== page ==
Tuesday, May 8, 2007

Confused, Need Help


For people who have OLDER ADOPTED KIDS and for ADULT ADOPTEES... I'm having real problems coming to grips with the idea of adoption -- how does an adopted person integrate her adopted family with her birth family. Does an adopted person ever get over that dissonance of coming from somewhere else -- and in this case another culture (which the child will, on some level, lose) and another race (which the child, on some level, will feel alienated from)and a birth mother a half-a-globe away, more imagined to her than real.

I've gotten so far into the experience of adult adoptees who feel "completed" by their birthfamily (some who are still on good terms with the adopted family, most who are not), that I'm beginning to feel that adoption is nothing more than a gamble.

I have a tremendous capacity to love an adopted child as my own. I have energy to do my best to compensate for not being raised Ethiopian, or even in an African-American family. I have energy to try to help, in my small way, to make Ethiopia better.

What I do not have the capacity for is to have the relationship with an adult child that I see many adult adoptees and their families having. I am so freaked about it that I feel it may be better not to "risk" the "experiment" of adoption at all.

I'm starting to side with the anti-adoption crowd. Their arguements are really starting to make sense. I'm even questioning the desire to have a third child by any means -- my wife and my unwillingness to play genetic roulette by getting pregnant over 35 was a major factor in chosing adoption in the first place.

Am I chicken? Am I having cold feet? Do I have a statistically skewed view of adoption? Or am I just being honest that I don't want to risk endangering my marriage and my bio kids' lives for a potentially bad outcome?


Brian (dad to 3) said...

1)The anti-adoption crowd makes since up until you ask them what the better alternative is. Adoption is not the best solution for the child(ren), it's just the best one available.

2)I'm not sure I can help you with the cold feet. I think adoption does factor into many children/adult's lives on a daily basis, but not all of them. The most vocal are the ones with the biggest problems. Then again, many parent/child relationships are strained and many times it's the parents' fault, so I figure I have quite a bit of control over them not hating me and it's far from "nothing more than a gamble".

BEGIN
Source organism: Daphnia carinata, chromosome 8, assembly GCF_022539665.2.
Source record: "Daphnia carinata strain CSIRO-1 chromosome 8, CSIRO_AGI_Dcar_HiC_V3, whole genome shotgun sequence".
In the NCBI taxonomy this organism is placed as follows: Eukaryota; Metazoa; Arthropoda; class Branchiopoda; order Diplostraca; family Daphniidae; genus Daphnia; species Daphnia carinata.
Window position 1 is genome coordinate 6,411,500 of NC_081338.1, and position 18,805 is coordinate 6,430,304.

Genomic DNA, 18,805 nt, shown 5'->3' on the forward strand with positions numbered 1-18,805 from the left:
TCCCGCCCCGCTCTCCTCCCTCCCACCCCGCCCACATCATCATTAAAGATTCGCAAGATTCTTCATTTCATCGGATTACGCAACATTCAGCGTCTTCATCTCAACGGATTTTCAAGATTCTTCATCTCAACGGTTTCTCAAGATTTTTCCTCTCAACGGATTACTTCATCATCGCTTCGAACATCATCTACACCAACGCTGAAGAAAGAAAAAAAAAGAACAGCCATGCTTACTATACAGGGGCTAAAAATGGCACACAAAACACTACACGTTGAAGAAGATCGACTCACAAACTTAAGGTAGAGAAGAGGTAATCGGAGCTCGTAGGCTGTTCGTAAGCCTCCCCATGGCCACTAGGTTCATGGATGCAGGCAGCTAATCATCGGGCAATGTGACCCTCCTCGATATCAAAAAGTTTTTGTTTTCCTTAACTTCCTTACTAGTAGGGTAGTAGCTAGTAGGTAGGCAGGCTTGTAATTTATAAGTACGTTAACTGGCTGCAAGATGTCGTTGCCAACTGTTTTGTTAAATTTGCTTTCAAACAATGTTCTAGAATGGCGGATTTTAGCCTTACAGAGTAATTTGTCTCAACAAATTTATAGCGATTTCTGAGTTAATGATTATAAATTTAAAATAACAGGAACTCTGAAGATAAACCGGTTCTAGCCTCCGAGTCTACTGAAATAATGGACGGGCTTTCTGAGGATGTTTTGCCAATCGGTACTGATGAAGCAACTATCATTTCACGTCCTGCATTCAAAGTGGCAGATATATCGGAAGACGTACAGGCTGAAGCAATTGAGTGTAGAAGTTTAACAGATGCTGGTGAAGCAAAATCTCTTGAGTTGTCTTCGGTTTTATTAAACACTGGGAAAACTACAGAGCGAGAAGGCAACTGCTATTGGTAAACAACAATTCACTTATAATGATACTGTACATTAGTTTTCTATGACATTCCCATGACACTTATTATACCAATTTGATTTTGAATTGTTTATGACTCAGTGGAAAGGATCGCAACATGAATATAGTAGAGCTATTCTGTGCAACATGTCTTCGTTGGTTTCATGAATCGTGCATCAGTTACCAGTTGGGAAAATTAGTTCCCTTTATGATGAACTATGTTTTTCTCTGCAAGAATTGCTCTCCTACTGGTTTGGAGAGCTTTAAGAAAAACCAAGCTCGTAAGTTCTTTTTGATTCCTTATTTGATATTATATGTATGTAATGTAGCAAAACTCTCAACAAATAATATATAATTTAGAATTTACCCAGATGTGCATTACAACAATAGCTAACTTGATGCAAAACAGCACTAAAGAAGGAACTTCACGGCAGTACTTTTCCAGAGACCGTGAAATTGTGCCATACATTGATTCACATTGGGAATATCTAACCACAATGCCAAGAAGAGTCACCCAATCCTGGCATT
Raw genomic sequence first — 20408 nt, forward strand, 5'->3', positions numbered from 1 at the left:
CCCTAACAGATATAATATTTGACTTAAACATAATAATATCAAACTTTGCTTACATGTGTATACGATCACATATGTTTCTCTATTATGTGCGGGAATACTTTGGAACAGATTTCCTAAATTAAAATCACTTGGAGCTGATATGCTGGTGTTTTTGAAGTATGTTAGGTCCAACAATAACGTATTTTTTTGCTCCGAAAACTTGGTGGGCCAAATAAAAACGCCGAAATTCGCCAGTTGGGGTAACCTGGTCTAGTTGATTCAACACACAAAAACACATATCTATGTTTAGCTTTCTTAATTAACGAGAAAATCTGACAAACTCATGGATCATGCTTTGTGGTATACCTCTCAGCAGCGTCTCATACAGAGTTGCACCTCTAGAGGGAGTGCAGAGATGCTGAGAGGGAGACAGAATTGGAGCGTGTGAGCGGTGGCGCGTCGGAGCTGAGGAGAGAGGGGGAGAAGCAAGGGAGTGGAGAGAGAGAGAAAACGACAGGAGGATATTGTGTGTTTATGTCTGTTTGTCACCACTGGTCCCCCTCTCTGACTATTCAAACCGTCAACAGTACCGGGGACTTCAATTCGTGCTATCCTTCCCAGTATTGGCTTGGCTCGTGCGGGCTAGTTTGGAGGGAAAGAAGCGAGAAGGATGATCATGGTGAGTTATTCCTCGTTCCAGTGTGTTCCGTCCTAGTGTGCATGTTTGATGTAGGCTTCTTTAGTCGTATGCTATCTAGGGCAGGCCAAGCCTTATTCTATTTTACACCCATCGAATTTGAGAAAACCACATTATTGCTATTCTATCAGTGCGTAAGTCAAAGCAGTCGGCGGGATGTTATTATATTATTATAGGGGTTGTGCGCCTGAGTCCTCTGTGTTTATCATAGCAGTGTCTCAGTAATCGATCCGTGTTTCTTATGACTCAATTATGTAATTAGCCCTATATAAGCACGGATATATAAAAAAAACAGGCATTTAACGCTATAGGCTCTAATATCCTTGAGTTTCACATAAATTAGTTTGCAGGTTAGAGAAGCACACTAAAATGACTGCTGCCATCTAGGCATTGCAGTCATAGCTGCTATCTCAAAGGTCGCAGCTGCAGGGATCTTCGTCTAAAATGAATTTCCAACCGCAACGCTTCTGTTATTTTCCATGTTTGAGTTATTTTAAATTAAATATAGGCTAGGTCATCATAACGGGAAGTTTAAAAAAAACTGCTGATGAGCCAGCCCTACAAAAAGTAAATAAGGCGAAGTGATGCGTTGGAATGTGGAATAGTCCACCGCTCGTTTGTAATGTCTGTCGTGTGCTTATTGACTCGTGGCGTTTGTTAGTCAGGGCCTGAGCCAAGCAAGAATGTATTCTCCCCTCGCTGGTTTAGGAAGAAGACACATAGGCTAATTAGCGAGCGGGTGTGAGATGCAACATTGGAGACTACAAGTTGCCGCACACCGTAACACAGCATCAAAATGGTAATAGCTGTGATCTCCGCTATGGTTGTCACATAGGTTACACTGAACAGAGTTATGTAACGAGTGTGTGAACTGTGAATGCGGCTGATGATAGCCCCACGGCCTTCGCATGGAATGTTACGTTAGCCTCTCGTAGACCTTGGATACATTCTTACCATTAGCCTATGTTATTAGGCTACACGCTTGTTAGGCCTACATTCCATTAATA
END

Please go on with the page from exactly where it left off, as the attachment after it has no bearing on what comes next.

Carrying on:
Jon said...

You may have already stumbled upon this, but here's a great blog written by an adoptive mom of two korean born children.


She actively speaks out about adoption reform, and several of her readers are adoptees with incredible blogs of their own.

I'm in the process of trying to become more educated about all of the issues that lead to adoption as well as the after effects for all members of the triad.

I make it a point to pay attention to the perspectives of adult adoptees so that I might learn from their experiences.

I want to do right by my children, but it's difficult to determine how my children will actually feel as they come into their own identities.

I'm not really in a position to give you advice about your own situation, but I do applaud your willingness to confront these issues head on. I think that's what's going to enable you to be the best possible parent to your child.

-Samantha- said...

Wow, what happened my friend? To tell you the truth, it seems to me that you think way too much. You are overanalizing everything. Your marriage and your bio kids are not a sure thing regardless of welcoming a new little babe into your life or not. Being biologically linked does not guarantee that you are going to like eachother or enjoy eachother's company any more than enjoying or living someone who is not biologically linked to you. For all you know, your adopted child will become the one you are most compatible with...who knows.
Stop reading crazy stuf and trust yourself and your wife and ALL your children. You are like those crazy first time moms who read what to expect when you're expecting-they think their pregnancy is in the brink of ending every five minutes. Relax and enjoy the ride that life has to offer you.

Anonymous said...